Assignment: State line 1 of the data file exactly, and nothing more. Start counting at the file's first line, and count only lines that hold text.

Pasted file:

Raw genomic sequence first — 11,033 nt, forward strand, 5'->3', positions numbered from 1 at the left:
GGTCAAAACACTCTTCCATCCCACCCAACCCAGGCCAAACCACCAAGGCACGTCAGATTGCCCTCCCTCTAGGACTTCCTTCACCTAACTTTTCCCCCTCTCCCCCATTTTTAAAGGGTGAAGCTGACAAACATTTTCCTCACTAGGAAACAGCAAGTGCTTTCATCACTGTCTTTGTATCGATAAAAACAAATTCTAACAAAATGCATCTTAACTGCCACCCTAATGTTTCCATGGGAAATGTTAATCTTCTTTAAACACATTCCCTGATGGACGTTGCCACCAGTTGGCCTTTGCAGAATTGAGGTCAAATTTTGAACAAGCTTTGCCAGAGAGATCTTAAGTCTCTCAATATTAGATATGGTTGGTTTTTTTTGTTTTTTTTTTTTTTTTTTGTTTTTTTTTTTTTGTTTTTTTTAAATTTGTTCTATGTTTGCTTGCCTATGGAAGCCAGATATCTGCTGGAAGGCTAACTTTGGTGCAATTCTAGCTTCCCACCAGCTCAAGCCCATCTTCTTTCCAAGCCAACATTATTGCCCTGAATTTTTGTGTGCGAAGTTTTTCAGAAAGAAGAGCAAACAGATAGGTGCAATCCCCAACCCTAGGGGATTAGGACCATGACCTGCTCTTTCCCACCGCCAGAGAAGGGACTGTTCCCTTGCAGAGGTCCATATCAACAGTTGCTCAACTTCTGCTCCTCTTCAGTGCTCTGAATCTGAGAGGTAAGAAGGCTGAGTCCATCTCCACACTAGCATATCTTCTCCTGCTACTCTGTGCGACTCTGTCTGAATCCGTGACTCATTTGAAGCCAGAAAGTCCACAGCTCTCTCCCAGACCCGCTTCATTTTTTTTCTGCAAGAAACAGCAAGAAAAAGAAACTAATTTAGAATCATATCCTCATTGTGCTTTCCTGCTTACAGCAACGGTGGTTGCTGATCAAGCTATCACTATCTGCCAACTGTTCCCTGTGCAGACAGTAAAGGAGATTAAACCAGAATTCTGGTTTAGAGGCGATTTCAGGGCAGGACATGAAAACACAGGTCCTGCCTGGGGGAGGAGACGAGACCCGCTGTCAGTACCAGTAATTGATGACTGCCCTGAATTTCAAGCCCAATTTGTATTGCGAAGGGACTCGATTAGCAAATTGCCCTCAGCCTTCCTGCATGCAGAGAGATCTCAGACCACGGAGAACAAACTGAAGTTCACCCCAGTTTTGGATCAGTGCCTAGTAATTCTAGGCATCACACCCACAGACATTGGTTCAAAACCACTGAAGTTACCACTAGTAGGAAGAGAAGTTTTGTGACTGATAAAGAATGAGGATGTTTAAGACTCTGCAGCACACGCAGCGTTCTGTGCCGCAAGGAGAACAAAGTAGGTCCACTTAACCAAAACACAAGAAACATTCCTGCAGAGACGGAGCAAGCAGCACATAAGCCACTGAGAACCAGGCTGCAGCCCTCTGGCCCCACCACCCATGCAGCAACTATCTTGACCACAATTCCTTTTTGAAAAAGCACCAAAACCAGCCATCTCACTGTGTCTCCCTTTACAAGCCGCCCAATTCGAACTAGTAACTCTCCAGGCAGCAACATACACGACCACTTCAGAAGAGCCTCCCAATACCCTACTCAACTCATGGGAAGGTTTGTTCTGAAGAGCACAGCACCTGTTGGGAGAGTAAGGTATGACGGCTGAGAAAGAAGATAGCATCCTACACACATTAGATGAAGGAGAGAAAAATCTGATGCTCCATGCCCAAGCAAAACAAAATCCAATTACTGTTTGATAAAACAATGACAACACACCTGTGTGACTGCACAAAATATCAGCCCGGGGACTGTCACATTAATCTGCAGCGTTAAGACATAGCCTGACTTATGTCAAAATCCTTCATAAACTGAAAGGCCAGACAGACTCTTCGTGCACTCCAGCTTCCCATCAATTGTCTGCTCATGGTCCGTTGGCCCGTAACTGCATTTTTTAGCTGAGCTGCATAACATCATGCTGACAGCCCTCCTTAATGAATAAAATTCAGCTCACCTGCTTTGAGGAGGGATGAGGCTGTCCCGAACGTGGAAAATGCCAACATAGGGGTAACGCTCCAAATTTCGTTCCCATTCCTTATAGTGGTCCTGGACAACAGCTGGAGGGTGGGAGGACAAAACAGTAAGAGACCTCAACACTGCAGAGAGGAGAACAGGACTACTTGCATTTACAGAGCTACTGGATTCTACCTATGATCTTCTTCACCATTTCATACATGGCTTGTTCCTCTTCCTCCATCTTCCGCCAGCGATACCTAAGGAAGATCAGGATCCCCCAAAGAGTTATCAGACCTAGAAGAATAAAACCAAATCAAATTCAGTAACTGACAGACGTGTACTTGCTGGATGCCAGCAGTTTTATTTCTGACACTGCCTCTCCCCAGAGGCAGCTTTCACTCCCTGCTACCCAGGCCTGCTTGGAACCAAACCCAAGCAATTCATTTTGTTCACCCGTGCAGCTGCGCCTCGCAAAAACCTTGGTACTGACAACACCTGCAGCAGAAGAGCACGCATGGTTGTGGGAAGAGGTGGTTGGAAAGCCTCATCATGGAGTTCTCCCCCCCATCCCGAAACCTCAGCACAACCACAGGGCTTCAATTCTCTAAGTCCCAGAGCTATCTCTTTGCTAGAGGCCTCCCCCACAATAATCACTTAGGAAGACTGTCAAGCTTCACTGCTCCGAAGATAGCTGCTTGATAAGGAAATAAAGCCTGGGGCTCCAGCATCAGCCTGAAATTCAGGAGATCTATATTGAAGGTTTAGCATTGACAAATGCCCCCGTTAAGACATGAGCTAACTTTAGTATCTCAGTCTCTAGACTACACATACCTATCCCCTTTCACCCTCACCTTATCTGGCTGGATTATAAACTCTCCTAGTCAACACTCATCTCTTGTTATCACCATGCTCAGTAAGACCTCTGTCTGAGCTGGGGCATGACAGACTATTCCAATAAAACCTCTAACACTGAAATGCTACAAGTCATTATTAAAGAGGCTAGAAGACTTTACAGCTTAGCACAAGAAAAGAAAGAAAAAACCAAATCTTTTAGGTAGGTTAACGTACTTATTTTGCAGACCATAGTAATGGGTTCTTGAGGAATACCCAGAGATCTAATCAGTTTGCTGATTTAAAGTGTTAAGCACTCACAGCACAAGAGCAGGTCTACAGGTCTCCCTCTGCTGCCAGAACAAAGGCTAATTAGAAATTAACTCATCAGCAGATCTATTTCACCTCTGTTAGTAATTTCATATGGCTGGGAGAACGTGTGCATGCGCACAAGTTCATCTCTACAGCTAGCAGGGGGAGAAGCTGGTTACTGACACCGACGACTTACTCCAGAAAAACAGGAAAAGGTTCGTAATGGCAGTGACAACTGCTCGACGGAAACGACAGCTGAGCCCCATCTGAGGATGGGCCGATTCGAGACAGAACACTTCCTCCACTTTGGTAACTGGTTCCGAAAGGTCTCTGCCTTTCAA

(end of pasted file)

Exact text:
Raw genomic sequence first — 11,033 nt, forward strand, 5'->3', positions numbered from 1 at the left: